This specificity is maintained even when samples have high species complexity, such as in stool, sputum, and plaque (see figure, Microbial DNA qPCR Assays display high sensitivity even in complex metagenomic samples), and is verifiable by sequencing methods (see figure, Specificity of the Antibiotic Resistance Genes Microbial DNA qPCR Array is confirmed by pyrosequencing). 

Reproducibility
Microbial DNA qPCR Assays are highly reproducible, both in intra- and inter-individual variability tests (see figure, Microbial DNA qPCR Arrays generate reliably reproducible results). 
Principle

Microbial DNA qPCR Assays are designed to detect bacterial 16S rRNA gene and fungal ribosomal rRNA gene sequences for species identification, as well as detecting virulence factor genes and antibiotic resistance genes using PCR amplification primers and hydrolysis-probe detection.

Custom Microbial DNA qPCR Arrays are 96- or 384-well plates with assays defined by the customer, arranged according to your needs; for example, one can order a 96-well plate with 48 assays to be used with 2 samples, or with 12 assays to be tested with 8 samples. Controls are integrated on each plate to test for the presence of fungal DNA, bacterial DNA, host genomic DNA, and success of the PCR reaction, ensuring confidence in the results.

Procedure
The Microbial DNA qPCR Array procedure is simple and can be carried out in any laboratory with a real-time PCR instrument. DNA is isolated using the QIAamp kit that is suited for the sample type, and then mixed with the appropriate Microbial qPCR Mastermix. The mixture is aliquotted across the array plate, and real-time PCR is performed to obtain the raw CT values for each assay. The complimentary data analysis software is then used to profile genes or species in the sample.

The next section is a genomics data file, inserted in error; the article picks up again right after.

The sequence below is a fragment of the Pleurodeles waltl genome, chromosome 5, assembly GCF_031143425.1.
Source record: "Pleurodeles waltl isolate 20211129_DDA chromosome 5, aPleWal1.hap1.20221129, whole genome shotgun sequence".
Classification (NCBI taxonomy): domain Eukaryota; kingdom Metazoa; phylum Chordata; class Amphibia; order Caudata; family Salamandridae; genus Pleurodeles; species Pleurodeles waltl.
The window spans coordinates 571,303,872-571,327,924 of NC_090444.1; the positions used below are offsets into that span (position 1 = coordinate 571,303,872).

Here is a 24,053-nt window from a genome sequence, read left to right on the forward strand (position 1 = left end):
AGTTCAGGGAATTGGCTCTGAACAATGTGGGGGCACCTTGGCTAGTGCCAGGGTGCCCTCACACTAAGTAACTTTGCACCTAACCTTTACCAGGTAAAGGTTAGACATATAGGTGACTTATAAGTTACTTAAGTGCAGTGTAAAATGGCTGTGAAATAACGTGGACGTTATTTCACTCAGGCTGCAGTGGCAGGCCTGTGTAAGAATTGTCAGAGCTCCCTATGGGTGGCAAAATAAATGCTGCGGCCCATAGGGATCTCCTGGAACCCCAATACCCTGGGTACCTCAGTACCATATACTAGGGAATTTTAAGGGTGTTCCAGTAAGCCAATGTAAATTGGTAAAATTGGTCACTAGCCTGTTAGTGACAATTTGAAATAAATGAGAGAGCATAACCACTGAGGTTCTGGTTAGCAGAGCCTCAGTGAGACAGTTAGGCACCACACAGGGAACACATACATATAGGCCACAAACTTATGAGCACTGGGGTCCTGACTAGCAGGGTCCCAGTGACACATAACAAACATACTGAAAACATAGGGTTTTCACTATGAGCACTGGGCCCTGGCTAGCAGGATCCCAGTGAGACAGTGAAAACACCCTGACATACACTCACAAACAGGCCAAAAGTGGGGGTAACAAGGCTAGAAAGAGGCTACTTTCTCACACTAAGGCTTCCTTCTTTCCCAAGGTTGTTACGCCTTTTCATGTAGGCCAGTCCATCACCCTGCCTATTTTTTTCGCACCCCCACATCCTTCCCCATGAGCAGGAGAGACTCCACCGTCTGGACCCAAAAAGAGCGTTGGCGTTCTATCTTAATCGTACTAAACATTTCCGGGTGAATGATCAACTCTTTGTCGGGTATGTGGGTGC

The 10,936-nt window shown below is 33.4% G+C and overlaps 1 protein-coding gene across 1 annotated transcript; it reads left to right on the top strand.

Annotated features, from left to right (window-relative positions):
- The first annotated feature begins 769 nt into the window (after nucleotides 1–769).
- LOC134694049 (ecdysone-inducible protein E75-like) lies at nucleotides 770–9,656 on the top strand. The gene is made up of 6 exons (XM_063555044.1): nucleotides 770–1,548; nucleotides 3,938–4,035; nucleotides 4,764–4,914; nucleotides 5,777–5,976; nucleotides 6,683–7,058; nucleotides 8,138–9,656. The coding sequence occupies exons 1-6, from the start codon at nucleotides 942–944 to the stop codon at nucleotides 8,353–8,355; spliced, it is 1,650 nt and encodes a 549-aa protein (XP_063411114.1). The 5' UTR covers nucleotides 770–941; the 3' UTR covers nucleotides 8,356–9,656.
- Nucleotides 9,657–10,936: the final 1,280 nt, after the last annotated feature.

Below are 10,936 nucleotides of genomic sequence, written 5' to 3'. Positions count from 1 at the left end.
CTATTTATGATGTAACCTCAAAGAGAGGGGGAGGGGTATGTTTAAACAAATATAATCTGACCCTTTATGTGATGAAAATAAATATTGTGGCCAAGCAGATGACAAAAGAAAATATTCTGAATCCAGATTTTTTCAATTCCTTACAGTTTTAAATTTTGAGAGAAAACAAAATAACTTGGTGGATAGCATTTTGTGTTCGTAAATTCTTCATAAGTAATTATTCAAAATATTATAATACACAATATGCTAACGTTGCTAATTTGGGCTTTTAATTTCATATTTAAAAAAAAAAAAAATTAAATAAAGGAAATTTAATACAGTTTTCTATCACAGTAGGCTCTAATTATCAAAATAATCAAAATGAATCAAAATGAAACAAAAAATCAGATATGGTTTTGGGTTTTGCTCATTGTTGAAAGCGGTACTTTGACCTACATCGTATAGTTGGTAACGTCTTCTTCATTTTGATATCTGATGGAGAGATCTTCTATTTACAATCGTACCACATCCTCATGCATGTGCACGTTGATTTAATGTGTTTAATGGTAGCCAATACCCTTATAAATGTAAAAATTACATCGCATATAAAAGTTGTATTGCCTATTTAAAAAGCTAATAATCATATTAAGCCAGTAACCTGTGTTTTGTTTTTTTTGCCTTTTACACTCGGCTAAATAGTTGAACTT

Applications
Custom Microbial DNA qPCR Arrays are highly suited for the rapid and accurate profiling of a custom panel of microbial species, virulence factor genes, or antibiotic resistance genes. For example, a microbial species identification panel assembled by our experts was used to explore the underlying causes of bacterial vaginosis (see figures, The Vaginal Flora Microbial DNA qPCR Array provides accurate profiling for cervical swab samples and Vaginal samples positive for Gardnerella vaginalis also show changes in commensal and bacterial vaginosis-related microbes compared to healthy samples), while a panel for antibiotic resistance genes identified these genes in samples from the gut or from sewage (see figures, The Microbial DNA qPCR Array screens gut microbiota for the presence of antibiotic resistance genes and The Antibiotic Resistance Genes Microbial DNA qPCR Array identified antibiotic resistance genes in sewage samples).

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Brochures & Guides (2)
Microbial product configurator guide
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For application-specific microbial identification and profiling by real-time PCR
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Kit Handbooks (1)
New version – For real-time PCR-based profiling/detection of microbial species, antibiotic resistance genes or virulence factor genes